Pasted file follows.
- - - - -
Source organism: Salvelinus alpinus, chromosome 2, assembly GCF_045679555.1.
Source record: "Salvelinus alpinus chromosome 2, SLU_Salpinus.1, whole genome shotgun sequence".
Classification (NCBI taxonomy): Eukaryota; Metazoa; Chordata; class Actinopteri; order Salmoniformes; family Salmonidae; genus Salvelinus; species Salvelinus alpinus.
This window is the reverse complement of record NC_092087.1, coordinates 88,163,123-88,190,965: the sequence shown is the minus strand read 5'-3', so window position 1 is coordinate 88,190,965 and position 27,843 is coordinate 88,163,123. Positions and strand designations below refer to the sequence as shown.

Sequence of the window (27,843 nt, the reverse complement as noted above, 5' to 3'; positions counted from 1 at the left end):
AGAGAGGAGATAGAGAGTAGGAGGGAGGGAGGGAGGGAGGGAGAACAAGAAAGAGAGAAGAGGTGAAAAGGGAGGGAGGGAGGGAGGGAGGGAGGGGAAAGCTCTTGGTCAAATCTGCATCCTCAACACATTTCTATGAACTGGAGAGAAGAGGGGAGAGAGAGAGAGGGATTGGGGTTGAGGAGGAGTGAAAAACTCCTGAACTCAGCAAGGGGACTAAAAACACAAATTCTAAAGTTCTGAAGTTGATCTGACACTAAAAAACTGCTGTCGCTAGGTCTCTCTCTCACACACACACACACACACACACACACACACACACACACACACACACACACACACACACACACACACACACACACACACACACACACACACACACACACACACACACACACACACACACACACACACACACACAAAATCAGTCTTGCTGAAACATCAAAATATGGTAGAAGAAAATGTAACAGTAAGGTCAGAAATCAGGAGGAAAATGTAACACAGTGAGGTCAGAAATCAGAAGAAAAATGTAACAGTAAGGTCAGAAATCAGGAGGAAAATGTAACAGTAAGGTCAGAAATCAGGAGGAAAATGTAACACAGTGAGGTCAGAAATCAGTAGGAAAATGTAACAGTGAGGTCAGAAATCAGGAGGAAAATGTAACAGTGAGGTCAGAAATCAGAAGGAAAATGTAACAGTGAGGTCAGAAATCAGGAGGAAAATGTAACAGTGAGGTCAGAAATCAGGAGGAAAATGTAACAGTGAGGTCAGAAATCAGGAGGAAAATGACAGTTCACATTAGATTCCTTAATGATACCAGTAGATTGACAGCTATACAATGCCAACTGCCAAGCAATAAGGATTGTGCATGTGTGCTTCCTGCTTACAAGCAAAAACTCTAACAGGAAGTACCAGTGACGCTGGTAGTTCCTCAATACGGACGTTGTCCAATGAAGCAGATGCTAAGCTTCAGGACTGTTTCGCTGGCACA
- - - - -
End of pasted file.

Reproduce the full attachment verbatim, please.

Source organism: Salvelinus alpinus, chromosome 2, assembly GCF_045679555.1.
Source record: "Salvelinus alpinus chromosome 2, SLU_Salpinus.1, whole genome shotgun sequence".
Classification (NCBI taxonomy): Eukaryota; Metazoa; Chordata; class Actinopteri; order Salmoniformes; family Salmonidae; genus Salvelinus; species Salvelinus alpinus.
This window is the reverse complement of record NC_092087.1, coordinates 88,163,123-88,190,965: the sequence shown is the minus strand read 5'-3', so window position 1 is coordinate 88,190,965 and position 27,843 is coordinate 88,163,123. Positions and strand designations below refer to the sequence as shown.

Sequence of the window (27,843 nt, the reverse complement as noted above, 5' to 3'; positions counted from 1 at the left end):
AGAGAGGAGATAGAGAGTAGGAGGGAGGGAGGGAGGGAGGGAGAACAAGAAAGAGAGAAGAGGTGAAAAGGGAGGGAGGGAGGGAGGGAGGGAGGGGAAAGCTCTTGGTCAAATCTGCATCCTCAACACATTTCTATGAACTGGAGAGAAGAGGGGAGAGAGAGAGAGGGATTGGGGTTGAGGAGGAGTGAAAAACTCCTGAACTCAGCAAGGGGACTAAAAACACAAATTCTAAAGTTCTGAAGTTGATCTGACACTAAAAAACTGCTGTCGCTAGGTCTCTCTCTCACACACACACACACACACACACACACACACACACACACACACACACACACACACACACACACACACACACACACACACACACACACACACACACACACACACACACACACACACACACACACACACACACACAAAATCAGTCTTGCTGAAACATCAAAATATGGTAGAAGAAAATGTAACAGTAAGGTCAGAAATCAGGAGGAAAATGTAACACAGTGAGGTCAGAAATCAGAAGAAAAATGTAACAGTAAGGTCAGAAATCAGGAGGAAAATGTAACAGTAAGGTCAGAAATCAGGAGGAAAATGTAACACAGTGAGGTCAGAAATCAGTAGGAAAATGTAACAGTGAGGTCAGAAATCAGGAGGAAAATGTAACAGTGAGGTCAGAAATCAGAAGGAAAATGTAACAGTGAGGTCAGAAATCAGGAGGAAAATGTAACAGTGAGGTCAGAAATCAGGAGGAAAATGTAACAGTGAGGTCAGAAATCAGGAGGAAAATGACAGTTCACATTAGATTCCTTAATGATACCAGTAGATTGACAGCTATACAATGCCAACTGCCAAGCAATAAGGATTGTGCATGTGTGCTTCCTGCTTACAAGCAAAAACTCTAACAGGAAGTACCAGTGACGCTGGTAGTTCCTCAATACGGACGTTGTCCAATGAAGCAGATGCTAAGCTTCAGGACTGTTTCGCTGGCACA